6. There are a host of characteristics that render him not merely a flawed candidate but a real threat to our constitutional order. Look at how he orders his supporters to perpetrate violence against protestors. Look at how he promises to direct the U.S. military to commit war crimes when he is commander-in-chief. If he is willing to defend those gross violations publicly, how do you think he will use (or abuse) the powers of his office if he were to become President? Do you think he might use his powers to punish dissent? I think he would. I am privy to private threats to that effect already against certain religious leaders who oppose him. Even if he were solid on the abortion issue, these other items disqualify him. I am not joking or being hyperbolic when I say that he is a Mussolini-in-waiting. He must never be allowed near the Oval Office. Ever.

      I hope I’m wrong about the menace that I think he presents to our country. I really do. But I think there is more than enough evidence that I am exactly right about who this man is and what kinds of things he would do. And the uncertain chance that he might accidentally appoint good justices doesn’t overcome these other disqualifying concerns. That is why I will never support him.

      • Ike Lentz

        “I am not joking or being hyperbolic when I say that he is a Mussolini-in-waiting. He must never be allowed near the Oval Office. Ever.”

        This is where it gets confusing for me. If Trump really is the next Mussolini, shouldn’t we be doing everything possible- even voting for a pro-choice candidate- in order to stop him?

        • Brian Holland

          Whether Trump or Hillary gets elected, we’re finished. We need to keep in mind that a true Christian conservative is still in the race. We need to unite around Ted Cruz. Frankly more pastors and theologians should have endorsed him already, but I’ve given up on expecting real courage from our pulpits.

          • Matt Martin

            You’ll be fine Brian. The American People have survived every President, regardless of political affiliation, and have managed to keep their freedoms in the process. Settle down bud. It will be ok.

          • Ian Shaw

            I don’t see how “we’re” finished. Our hope is found in and only in Christ. Personally, I don’t believe pastors/theologians should be endorsing any political candidate. If a church/pastor is grounded in scripture, there’s no reason to every bring up politics in the pulpit.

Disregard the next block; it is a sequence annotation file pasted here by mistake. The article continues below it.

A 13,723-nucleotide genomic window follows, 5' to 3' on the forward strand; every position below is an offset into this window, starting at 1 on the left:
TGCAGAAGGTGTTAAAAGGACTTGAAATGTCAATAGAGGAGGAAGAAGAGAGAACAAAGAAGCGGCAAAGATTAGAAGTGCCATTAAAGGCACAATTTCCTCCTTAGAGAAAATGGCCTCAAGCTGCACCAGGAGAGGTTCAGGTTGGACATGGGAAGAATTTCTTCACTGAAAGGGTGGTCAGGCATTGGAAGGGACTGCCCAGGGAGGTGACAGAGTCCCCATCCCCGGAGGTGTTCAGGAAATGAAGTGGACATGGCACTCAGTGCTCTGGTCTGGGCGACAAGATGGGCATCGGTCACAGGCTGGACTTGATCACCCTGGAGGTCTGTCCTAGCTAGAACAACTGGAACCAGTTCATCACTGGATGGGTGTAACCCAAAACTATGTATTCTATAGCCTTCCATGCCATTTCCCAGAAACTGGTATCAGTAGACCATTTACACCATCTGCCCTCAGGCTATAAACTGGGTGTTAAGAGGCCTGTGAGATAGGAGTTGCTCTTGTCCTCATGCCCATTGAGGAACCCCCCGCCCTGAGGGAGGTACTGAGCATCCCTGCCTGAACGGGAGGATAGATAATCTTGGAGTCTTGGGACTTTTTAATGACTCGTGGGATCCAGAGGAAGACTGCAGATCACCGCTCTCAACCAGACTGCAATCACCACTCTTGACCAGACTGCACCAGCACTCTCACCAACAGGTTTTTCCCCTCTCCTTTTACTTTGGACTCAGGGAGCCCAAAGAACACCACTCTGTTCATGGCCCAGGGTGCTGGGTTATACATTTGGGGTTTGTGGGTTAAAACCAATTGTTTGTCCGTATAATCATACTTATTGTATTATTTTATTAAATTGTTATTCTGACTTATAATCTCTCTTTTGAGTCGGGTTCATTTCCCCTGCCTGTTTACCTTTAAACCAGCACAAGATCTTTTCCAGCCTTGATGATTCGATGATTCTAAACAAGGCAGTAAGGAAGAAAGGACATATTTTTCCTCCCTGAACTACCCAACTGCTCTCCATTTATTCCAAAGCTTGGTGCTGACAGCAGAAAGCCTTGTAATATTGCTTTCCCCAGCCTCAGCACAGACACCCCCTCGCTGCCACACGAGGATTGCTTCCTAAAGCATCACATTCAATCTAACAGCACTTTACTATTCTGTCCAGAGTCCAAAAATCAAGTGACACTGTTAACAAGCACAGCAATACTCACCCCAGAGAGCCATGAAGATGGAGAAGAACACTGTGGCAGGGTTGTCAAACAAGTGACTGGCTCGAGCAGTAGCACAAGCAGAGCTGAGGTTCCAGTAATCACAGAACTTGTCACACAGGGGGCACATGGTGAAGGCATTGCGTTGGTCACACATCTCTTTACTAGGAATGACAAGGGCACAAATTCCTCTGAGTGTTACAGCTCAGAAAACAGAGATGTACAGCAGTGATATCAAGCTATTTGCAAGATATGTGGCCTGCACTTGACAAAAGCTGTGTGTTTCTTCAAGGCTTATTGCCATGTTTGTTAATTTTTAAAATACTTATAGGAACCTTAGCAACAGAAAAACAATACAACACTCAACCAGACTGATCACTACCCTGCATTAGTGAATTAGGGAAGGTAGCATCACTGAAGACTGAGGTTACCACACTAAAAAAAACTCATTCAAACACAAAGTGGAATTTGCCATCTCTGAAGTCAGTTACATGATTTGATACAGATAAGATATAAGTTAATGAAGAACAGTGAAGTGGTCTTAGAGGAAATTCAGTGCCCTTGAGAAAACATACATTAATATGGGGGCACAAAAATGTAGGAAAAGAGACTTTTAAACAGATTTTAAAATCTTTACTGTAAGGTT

I’m not sure if you meant it like this or not, but when pastors/theologians start endorsing politicians, it brings up a thought process like America is the new Israel, which is completely false. A Christian can, in good conscience and faith, abstain from voting if he or she chooses (at least in this instance if it’s Hillary or Trump). I think Russell Moore’s point validates that (in addition to voting for a 3rd party with no chance).

            It is idolatrous to presuppose that this country’s fate and policies must coincide with God’s plans. He is in control of everything and uses all people of all nations for his free gift of Grace. The country/covenant God used with Israel has been wiped away with our new covenantal relationship we have with Christ.

            To act or presume (not you but in general) that America is God’s new chosen people/nation and that by abstaining from voting, we (Christians) somehow not living out our faith/doing our covenantal duty is dangerous thinking at worst and a poor presupposition at best.

          • Christiane Smith

            Hi Brian,
            maybe there are valid reasons why more pastors and theologians have not endorsed him already . . .

            quite frankly, I think endorsement of political leaders from the pulpit is a mistake . . . for so many reasons

      • Gus Nelson

        Denny: Thanks for your response. In light of your statement you are aware of religious leaders whom Trump has threatened (whatever that might mean), I cannot support him. It is inconceivable to me that any candidate for office would threaten anyone, in any way, as a means of coercing votes. That is intolerable. It speaks volumes about his approach, which up until now, I assumed was mere posturing so that he could “tone down” once he got the nomination in order to broaden his appeal. Apparently not. Appreciate your sharing that insight.

  • Christiane Smith

    DENNY, this is terrifying:

    ” Do you think he might use his powers to punish dissent? I think he would. I am privy to private threats to that effect already against certain religious leaders who oppose him.”

  • Ian Shaw


    I have to add to your Simpsons reference. In an episode in 2000, they predicted Trump would be President.

    In an episode titled, “Bart to the Future”, the children are now adults, Lisa has become President. “As you know, we’ve inherited quite a budget crunch from President Trump,” Lisa says to her staff, who inform her the country is broke due to her predecessor.

    Life imitating art, eh?

Leave a Reply to Christiane SmithCancel reply